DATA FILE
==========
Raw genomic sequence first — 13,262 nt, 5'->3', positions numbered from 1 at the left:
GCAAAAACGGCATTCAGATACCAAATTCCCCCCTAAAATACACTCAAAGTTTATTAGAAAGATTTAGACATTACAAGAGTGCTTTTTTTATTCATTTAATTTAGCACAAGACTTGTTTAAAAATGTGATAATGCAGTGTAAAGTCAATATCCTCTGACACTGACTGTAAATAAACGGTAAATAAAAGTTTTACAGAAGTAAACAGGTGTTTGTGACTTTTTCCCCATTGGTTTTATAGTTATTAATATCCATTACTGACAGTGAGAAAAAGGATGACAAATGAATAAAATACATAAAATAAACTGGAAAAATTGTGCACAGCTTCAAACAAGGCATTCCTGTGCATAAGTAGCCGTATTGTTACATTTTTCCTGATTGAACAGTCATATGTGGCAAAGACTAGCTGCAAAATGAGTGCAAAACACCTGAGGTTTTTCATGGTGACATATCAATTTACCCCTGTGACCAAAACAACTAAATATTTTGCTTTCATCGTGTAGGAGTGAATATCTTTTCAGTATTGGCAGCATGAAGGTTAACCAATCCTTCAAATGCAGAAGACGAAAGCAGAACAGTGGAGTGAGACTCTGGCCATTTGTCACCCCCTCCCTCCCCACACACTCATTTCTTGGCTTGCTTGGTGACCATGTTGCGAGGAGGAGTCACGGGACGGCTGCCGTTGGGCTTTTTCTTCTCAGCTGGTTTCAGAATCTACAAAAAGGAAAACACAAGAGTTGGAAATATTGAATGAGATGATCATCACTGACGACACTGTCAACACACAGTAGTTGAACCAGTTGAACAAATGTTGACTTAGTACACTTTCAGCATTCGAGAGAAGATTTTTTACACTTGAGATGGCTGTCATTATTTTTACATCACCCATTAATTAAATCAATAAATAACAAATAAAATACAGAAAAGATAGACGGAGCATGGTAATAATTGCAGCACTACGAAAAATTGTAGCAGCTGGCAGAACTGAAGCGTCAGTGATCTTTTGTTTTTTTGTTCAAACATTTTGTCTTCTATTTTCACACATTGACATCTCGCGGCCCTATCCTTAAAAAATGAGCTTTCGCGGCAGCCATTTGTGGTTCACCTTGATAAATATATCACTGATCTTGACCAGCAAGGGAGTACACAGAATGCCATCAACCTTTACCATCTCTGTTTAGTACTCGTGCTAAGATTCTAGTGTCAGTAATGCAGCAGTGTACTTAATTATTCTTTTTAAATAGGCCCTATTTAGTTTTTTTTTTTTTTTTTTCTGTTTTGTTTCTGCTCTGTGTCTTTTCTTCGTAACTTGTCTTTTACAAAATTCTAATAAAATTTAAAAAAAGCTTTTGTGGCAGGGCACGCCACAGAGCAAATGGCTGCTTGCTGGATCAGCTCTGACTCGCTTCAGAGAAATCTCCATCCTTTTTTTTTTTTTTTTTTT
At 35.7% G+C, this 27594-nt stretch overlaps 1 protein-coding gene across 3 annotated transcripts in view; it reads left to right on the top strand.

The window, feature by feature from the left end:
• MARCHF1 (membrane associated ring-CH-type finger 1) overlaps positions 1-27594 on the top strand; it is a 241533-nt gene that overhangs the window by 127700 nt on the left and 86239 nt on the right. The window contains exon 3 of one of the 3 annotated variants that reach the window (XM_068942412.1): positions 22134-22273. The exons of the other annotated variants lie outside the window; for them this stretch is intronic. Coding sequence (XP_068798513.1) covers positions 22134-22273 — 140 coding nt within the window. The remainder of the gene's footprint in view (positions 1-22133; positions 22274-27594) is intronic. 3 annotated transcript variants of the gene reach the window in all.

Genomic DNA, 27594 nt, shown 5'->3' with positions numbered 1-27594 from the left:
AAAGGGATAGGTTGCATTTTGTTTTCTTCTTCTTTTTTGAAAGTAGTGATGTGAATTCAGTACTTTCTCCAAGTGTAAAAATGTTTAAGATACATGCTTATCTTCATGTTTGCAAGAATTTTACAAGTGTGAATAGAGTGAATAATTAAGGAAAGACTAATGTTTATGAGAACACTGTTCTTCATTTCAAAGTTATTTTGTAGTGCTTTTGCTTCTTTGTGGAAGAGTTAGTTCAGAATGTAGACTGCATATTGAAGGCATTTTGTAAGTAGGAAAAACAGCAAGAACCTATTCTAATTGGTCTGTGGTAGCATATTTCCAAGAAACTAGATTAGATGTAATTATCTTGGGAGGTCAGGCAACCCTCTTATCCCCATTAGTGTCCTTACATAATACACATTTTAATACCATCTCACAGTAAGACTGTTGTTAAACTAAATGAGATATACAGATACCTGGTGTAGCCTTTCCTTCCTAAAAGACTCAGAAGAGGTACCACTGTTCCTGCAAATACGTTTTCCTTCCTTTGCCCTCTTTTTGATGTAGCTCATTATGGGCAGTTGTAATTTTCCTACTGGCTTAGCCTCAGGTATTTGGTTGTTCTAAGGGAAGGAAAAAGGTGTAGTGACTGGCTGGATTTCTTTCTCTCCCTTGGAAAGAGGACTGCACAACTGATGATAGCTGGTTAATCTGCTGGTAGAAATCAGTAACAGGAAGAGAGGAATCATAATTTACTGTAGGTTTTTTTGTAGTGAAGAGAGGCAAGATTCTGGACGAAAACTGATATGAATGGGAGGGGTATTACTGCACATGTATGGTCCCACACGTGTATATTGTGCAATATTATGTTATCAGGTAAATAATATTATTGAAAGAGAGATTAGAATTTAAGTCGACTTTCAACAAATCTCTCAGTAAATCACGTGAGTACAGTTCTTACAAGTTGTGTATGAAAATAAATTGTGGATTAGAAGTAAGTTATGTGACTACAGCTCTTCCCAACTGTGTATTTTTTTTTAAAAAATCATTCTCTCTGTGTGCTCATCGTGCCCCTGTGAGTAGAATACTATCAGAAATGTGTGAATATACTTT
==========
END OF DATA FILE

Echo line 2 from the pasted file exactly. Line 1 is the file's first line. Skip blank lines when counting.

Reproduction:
GCAAAAACGGCATTCAGATACCAAATTCCCCCCTAAAATACACTCAAAGTTTATTAGAAAGATTTAGACATTACAAGAGTGCTTTTTTTATTCATTTAATTTAGCACAAGACTTGTTTAAAAATGTGATAATGCAGTGTAAAGTCAATATCCTCTGACACTGACTGTAAATAAACGGTAAATAAAAGTTTTACAGAAGTAAACAGGTGTTTGTGACTTTTTCCCCATTGGTTTTATAGTTATTAATATCCATTACTGACAGTGAGAAAAAGGATGACAAATGAATAAAATACATAAAATAAACTGGAAAAATTGTGCACAGCTTCAAACAAGGCATTCCTGTGCATAAGTAGCCGTATTGTTACATTTTTCCTGATTGAACAGTCATATGTGGCAAAGACTAGCTGCAAAATGAGTGCAAAACACCTGAGGTTTTTCATGGTGACATATCAATTTACCCCTGTGACCAAAACAACTAAATATTTTGCTTTCATCGTGTAGGAGTGAATATCTTTTCAGTATTGGCAGCATGAAGGTTAACCAATCCTTCAAATGCAGAAGACGAAAGCAGAACAGTGGAGTGAGACTCTGGCCATTTGTCACCCCCTCCCTCCCCACACACTCATTTCTTGGCTTGCTTGGTGACCATGTTGCGAGGAGGAGTCACGGGACGGCTGCCGTTGGGCTTTTTCTTCTCAGCTGGTTTCAGAATCTACAAAAAGGAAAACACAAGAGTTGGAAATATTGAATGAGATGATCATCACTGACGACACTGTCAACACACAGTAGTTGAACCAGTTGAACAAATGTTGACTTAGTACACTTTCAGCATTCGAGAGAAGATTTTTTACACTTGAGATGGCTGTCATTATTTTTACATCACCCATTAATTAAATCAATAAATAACAAATAAAATACAGAAAAGATAGACGGAGCATGGTAATAATTGCAGCACTACGAAAAATTGTAGCAGCTGGCAGAACTGAAGCGTCAGTGATCTTTTGTTTTTTTGTTCAAACATTTTGTCTTCTATTTTCACACATTGACATCTCGCGGCCCTATCCTTAAAAAATGAGCTTTCGCGGCAGCCATTTGTGGTTCACCTTGATAAATATATCACTGATCTTGACCAGCAAGGGAGTACACAGAATGCCATCAACCTTTACCATCTCTGTTTAGTACTCGTGCTAAGATTCTAGTGTCAGTAATGCAGCAGTGTACTTAATTATTCTTTTTAAATAGGCCCTATTTAGTTTTTTTTTTTTTTTTTTCTGTTTTGTTTCTGCTCTGTGTCTTTTCTTCGTAACTTGTCTTTTACAAAATTCTAATAAAATTTAAAAAAAGCTTTTGTGGCAGGGCACGCCACAGAGCAAATGGCTGCTTGCTGGATCAGCTCTGACTCGCTTCAGAGAAATCTCCATCCTTTTTTTTTTTTTTTTTTT